affine space
(or the corresponding
5-dimensional projective space)

The 4x4x4 cube

over the two-element Galois field
can be viewed as an illustration of
Stevens's metaphor in "The Rock."

Heinlein should perhaps have had in mind the Klein correspondence when he discussed "some way to project six dimensions into three." While such a projection is of course trivial for anyone who has taken an undergraduate course in linear algebra, the following remarks by Philippe Cara present a much more meaningful mapping, using the Klein correspondence, of structures in six (affine) dimensions to structures in three.


Philippe Cara on the Klein correspondence
Here the 6-dimensional affine
space contains the 63 points
of PG(5, 2), plus the origin, and
the 3-dimensional affine
space contains as its 8 points
Conwell's eight "heptads," as in
Generating the Octad Generator.

Tuesday, June 7, 2011

… Are Gods

Filed under: General — m759 @ 11:59 PM

Robert A. Heinlein—

    "How about those empty universes?" I demanded.
    "Maybe they are places about which stories will be written
or maybe stories have already been told but aren't favorites
of us four, so we don't emerge close to their scenes.
But those are guesses. So far as my theory is concerned,
such Universes are 'null' — they don't count one way or the other.
We find our  universes."
    "Sharpie, you have just invented pantheistic multiperson solipsism.
I didn't think it was mathematically possible."
    "Zeb, anything  is mathematically possible."
    "Thanks, Jacob. Zebbie, 'solipsism' is a buzz word. I'm saying that
we've stumbled onto 'The Door in the Wall,' the one that leads to
the Land of Heart's Desire. I don't know how and have no use for
fancy rationalizations. I see a pattern; I'm not trying to explain it.
It just is ."

Ernest Hemingway—

"Isn't it pretty to think so?"

Tuesday, May 27, 2003

Tuesday May 27, 2003

Filed under: General,Geometry — Tags: — m759 @ 5:01 AM

Mental Health Month, Day 27:

Conspiracy Theory and
Solomon's Seal

In our journey through Mental Health Month, we have now arrived at day 27. This number, the number of lines on a non-singular cubic surface in complex projective 3-space, suggests it may be time to recall the following note (a sort of syllabus for an imaginary course) from August 1997, the month that the Mel Gibson film "Conspiracy Theory" was released.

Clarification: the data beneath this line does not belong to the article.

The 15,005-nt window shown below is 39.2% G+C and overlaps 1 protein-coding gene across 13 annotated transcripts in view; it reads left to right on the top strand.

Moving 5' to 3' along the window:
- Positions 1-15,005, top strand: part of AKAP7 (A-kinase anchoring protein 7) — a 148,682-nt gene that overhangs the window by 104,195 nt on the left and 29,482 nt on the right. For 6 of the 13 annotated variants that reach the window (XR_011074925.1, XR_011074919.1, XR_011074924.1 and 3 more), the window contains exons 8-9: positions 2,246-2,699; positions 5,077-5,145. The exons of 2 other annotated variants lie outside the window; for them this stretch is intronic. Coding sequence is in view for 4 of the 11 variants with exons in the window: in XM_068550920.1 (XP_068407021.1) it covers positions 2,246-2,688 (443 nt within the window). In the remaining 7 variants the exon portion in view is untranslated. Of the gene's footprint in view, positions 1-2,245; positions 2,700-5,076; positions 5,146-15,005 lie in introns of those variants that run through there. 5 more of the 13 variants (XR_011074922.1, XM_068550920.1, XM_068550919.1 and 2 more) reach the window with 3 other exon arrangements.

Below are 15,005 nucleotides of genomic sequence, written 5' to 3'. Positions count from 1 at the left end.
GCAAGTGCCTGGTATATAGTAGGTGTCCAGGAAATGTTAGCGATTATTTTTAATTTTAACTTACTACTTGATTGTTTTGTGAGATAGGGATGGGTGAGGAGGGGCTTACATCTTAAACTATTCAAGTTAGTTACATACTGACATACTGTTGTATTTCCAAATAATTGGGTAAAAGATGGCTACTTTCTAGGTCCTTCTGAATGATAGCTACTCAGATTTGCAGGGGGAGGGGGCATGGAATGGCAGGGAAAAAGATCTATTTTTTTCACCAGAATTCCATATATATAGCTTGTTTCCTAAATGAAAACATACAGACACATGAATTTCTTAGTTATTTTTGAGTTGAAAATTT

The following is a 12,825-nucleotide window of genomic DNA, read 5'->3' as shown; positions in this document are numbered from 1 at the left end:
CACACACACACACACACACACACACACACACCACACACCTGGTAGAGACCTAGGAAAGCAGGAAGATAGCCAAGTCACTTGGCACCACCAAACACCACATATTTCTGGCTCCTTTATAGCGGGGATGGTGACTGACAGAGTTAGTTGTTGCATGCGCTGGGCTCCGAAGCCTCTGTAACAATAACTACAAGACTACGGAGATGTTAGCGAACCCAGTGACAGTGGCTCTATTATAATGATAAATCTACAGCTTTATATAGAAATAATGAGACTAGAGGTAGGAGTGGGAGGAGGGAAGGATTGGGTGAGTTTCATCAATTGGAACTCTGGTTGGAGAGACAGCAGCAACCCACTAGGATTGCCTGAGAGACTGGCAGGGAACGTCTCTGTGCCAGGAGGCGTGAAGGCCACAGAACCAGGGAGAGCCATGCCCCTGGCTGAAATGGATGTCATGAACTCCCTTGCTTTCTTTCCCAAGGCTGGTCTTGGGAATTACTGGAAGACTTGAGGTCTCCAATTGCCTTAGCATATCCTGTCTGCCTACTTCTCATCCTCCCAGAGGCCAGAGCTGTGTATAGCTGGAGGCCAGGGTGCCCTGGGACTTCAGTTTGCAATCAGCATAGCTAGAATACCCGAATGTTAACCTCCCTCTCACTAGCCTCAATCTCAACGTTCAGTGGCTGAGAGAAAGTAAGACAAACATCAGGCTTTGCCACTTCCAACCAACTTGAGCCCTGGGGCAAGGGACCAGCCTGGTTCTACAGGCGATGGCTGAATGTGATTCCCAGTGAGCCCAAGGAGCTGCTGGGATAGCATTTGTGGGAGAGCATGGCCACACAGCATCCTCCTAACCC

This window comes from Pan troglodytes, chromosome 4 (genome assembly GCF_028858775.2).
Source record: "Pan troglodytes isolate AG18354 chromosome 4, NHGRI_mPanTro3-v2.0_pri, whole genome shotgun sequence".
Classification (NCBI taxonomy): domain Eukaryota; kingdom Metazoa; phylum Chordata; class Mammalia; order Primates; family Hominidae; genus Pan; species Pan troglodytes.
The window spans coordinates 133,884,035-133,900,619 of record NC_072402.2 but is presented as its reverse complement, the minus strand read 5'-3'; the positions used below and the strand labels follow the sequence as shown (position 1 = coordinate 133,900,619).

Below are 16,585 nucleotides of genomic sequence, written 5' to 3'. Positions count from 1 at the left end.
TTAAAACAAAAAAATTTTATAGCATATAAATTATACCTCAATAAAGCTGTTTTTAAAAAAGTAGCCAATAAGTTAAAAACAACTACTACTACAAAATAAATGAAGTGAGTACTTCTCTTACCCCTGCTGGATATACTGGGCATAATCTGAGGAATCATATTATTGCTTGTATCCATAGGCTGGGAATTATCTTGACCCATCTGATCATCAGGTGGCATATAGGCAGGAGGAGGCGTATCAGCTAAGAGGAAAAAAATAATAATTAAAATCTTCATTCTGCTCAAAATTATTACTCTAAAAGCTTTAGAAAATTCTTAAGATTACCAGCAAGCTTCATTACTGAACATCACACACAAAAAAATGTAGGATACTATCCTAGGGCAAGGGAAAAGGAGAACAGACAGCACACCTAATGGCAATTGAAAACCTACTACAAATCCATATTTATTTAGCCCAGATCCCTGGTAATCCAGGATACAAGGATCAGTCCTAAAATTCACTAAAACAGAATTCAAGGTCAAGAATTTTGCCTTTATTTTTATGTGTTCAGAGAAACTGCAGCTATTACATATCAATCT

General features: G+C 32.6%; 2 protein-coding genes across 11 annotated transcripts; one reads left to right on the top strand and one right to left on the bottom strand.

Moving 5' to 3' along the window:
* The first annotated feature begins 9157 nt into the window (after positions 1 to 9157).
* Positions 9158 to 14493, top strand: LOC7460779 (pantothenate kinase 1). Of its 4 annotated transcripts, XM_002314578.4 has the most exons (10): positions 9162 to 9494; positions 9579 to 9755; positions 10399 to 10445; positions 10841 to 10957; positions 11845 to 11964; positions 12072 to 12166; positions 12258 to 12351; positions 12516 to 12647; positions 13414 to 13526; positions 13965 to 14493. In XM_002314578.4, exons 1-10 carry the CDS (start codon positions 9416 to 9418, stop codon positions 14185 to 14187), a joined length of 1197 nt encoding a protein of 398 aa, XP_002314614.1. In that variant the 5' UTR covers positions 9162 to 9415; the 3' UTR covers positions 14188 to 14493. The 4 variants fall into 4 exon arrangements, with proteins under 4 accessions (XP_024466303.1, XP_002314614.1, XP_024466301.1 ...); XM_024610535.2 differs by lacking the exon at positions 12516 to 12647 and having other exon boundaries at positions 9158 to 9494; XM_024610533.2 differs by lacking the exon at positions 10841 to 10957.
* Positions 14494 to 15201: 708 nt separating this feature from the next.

Conspiracy Theory 101
August 13, 1997


(A) Masks of the Illuminati, by Robert Anton Wilson, Pocket Books, New York, 1981.  Freemasonry meets The Force (starring James Joyce and Albert Einstein).
(B) The Number of the Beast, by Robert A. Heinlein, Ballantine Books, New York, 1980.  "Pantheistic multiple solipsism" and transformation groups in n-dimensional space combine to yield "the ultimate total philosophy." (p. 438). 
(C) The Essential Blake, edited by Stanley Kunitz, MJF Books, New York, 1987.  "Fearful symmetry" in context.


(1) The Cosmic Trigger, by Robert Anton Wilson, Falcon Press, Phoenix, 1986 (first published 1977).  Page 245 reveals that "the most comprehensive conspiracy theory," that of the physicist Sir Arthur Eddington, is remarkably similar to Heinlein's theory in (B) above.
(2) The Development of Mathematics, by E. T. Bell, 2nd. ed., McGraw-Hill, New York, 1945.  See the discussion of "Solomon's seal," a geometric configuration in complex projective 3-space.  This is as good a candidate as any for Wilson's "Holy Guardian Angel" in (A) above.
(3) Finite Projective Spaces of Three Dimensions, by J. W. P. Hirschfeld, Clarendon Press, Oxford, 1985.  Chapter 20 shows how to represent Solomon's seal in the 63-point 5-dimensional projective space over the 2-element field.  (The corresponding 6-dimensional affine space, with 64 points, is reminiscent of Heinlein's 6-dimensional space.)

See also China's 3,000-year-old "Book of Transformations," the I Ching, for more philosophy and lore of the affine 6-dimensional space over the binary field.

© 1997 S. H. Cullinane 

For a more up-to-date and detailed look at the mathematics mentioned above, see

Abstract Configurations
in Algebraic Geometry

by Igor Dolgachev.

"Art isn't easy." — Stephen Sondheim